Appreciating Wildlife at Fingringhoe Wick Nature Reserve in Essex
Fingringhoe Wick Nature Reserve was established in 1961, and it’s the first nature reserve of Essex Wildlife Trust. Through decades of dedicated work from conservationists, the area became a safe haven for wildlife. Clacton Gazette included it in its top Essex destinations for animals appreciation. Enjoy the opportunity to witness firsthand all the interaction among its diverse ecosystem. Fingringhoe Wick Nature Reserve attracts waves of visitors both from the UK and overseas each year.
Fingringhoe Wick is one of the country’s finest nature reserves. Rightfully so, as Day Out with the Kids specified that it’s home to around 200 species of birds and 350 species of flowering plants. Insects like butterflies and dragonflies also inhabit the area.
The greatest attraction in Fingringhoe Wick Nature Reserve is bird watching. Depending on the season, you will see different kinds of birds. The active species include several kinds of plover, lapwing, Brent geese and red-breasted Merganser. The predatory peregrine also hunts within the region.
Essex Wildlife Trust
Spring is the best time to visit, as it’s famous for Nightingales. East Anglian Daily Times mentioned before that this is the best place to hear Nightingales sing. An audible treat which is the unmistakable sound of spring. Today, there are still usually around 25 males all letting their sweet voices be heard.
Aside from admiring the scenery and wildlife, the reserve also has many trails for families to wander along. The paths will take you through various ponds, woodlands. Look out for a recently opened intertidal area which is dedicated to the care of marine life and a few species of sea birds.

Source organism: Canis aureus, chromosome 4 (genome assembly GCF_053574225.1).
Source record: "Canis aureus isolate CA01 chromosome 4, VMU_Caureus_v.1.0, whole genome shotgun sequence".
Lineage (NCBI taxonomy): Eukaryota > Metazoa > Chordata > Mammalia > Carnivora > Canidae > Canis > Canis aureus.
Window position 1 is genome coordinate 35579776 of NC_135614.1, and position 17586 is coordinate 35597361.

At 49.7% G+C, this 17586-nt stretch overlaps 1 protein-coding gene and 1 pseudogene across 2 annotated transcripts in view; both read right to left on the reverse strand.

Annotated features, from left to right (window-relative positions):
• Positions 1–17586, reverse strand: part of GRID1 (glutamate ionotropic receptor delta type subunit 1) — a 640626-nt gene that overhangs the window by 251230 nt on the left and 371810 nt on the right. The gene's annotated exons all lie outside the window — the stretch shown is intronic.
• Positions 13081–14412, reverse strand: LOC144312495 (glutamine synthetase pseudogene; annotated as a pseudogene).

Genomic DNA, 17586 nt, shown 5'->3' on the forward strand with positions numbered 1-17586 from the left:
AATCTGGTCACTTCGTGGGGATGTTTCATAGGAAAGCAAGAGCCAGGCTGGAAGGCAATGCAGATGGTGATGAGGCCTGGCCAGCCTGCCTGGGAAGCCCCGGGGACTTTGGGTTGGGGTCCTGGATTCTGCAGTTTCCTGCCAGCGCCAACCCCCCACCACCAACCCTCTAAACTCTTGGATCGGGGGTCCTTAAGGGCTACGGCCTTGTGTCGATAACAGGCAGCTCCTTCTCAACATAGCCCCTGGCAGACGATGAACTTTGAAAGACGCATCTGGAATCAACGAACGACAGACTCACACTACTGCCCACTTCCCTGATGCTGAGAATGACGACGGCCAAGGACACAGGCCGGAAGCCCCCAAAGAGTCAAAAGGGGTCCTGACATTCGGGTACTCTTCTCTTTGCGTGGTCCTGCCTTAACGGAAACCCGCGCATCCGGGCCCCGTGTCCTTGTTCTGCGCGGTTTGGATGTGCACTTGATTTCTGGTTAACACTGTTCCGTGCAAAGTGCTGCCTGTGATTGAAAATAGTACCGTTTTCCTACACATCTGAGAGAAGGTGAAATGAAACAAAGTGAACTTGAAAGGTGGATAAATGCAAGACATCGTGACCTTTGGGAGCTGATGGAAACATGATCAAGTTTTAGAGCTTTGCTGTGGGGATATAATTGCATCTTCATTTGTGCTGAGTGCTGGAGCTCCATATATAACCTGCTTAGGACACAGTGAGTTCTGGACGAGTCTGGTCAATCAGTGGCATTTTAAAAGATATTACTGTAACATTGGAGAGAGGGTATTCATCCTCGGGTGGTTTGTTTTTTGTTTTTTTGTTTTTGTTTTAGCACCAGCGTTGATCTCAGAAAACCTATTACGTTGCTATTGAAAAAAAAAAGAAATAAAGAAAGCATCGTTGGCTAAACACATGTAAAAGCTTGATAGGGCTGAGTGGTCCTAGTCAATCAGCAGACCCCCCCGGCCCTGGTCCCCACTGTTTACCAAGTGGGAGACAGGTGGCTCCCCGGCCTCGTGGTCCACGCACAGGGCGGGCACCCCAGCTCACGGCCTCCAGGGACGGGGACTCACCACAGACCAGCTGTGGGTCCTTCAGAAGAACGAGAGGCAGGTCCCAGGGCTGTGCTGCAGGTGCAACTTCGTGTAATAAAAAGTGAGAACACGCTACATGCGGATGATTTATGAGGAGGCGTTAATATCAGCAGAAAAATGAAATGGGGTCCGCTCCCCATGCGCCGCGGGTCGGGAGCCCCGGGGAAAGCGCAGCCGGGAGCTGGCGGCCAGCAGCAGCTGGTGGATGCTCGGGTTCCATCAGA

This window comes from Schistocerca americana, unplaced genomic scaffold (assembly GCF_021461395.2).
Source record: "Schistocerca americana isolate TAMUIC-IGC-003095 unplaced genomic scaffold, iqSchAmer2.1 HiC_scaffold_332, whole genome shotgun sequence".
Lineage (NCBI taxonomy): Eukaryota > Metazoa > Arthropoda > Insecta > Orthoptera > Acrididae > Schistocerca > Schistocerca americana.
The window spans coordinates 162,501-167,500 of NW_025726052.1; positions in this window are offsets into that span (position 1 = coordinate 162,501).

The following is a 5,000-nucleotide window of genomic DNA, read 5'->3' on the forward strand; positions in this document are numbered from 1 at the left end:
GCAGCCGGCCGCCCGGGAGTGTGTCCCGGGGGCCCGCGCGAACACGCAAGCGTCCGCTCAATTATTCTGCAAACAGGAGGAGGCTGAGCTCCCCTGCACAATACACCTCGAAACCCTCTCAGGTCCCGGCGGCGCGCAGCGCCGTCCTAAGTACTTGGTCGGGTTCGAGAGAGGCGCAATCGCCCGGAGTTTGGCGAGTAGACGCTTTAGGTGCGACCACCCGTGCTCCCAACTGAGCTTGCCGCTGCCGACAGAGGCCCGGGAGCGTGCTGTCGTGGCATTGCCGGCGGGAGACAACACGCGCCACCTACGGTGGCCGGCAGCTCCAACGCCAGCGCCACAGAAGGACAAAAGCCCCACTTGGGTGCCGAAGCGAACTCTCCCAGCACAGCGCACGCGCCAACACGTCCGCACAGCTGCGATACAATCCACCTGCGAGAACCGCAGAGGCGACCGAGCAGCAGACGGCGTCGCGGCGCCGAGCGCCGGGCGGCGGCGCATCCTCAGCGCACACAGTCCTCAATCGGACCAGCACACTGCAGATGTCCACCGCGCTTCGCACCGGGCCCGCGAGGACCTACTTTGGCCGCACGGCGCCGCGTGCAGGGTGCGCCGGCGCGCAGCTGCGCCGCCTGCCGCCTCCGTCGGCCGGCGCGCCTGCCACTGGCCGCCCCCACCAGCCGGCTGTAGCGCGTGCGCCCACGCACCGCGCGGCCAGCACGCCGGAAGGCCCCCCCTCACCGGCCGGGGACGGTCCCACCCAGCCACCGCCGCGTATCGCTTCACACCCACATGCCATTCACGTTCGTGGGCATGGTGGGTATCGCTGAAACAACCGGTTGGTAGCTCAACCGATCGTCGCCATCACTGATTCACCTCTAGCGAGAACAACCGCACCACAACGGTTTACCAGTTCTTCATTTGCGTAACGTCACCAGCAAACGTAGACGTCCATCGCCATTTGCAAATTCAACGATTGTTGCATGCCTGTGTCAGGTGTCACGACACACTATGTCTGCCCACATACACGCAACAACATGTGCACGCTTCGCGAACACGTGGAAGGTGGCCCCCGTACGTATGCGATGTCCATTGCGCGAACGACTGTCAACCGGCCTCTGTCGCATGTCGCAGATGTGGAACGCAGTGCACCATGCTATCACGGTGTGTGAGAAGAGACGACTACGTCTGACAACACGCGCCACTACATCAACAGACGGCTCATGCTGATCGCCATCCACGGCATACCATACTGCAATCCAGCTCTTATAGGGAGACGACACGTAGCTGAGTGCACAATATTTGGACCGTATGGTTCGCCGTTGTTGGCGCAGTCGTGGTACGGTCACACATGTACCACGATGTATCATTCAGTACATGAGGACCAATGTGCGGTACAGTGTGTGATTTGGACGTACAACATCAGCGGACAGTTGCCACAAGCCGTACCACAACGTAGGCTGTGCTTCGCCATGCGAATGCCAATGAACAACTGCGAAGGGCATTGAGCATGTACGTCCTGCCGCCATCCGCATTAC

In addition, numerous children’s activities may be enjoyed. There’s a wildlife garden where you can feed birds, and the management also holds lamb feeding sessions at specific times of the year. The reserve even caters to outdoor birthday parties!
Reaching the Reserve
For commuters, there are buses available but they only stop at Fingringhoe Village. You will need to trek for up to 45 minutes at a normal pace to reach the reserve. Using a private vehicle is a good alternative, but be advised that some roads are quite narrow.
For foreign visitors, the nearest airport is Stansted Airport, which is around 40 minutes away. A trip from London takes about 2 hours so if that’s your entry point, you’ll need to plan your journey out beforehand especially if you’re going to be driving a rental car after a long haul flight. Although if that is the case, it might be worth considering one of the airports nearby an airport such as Stansted where you can park and rest before the long drive, according to Parking4Less. Upon reaching the reserve, Visit Colchester indicated that the car park is only about 50 metres away from the entrance for the convenience of visitors, and parking is free. As for admission, small donations are requested with the usual amounts being £2 and £1 per adult and child, respectively.